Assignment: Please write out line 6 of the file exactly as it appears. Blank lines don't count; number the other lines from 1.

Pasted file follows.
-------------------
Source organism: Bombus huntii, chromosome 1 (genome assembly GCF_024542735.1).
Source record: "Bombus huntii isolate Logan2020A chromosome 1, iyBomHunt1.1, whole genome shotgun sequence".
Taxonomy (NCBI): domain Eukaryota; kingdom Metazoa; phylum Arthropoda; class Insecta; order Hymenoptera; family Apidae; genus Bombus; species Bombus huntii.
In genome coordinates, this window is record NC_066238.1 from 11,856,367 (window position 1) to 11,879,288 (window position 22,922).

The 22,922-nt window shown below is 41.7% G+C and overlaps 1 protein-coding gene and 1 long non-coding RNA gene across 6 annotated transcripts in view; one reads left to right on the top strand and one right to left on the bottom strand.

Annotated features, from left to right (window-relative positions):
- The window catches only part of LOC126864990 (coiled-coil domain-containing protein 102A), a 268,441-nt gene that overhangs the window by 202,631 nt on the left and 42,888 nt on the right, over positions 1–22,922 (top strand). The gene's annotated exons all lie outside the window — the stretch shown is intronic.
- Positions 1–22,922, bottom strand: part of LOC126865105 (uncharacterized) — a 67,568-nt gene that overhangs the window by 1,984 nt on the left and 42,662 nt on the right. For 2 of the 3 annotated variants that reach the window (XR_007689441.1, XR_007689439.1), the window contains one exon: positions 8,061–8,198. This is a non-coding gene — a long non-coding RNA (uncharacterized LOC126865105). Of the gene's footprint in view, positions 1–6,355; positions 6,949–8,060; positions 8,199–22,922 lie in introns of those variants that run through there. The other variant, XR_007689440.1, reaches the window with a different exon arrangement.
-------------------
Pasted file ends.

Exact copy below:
Annotated features, from left to right (window-relative positions):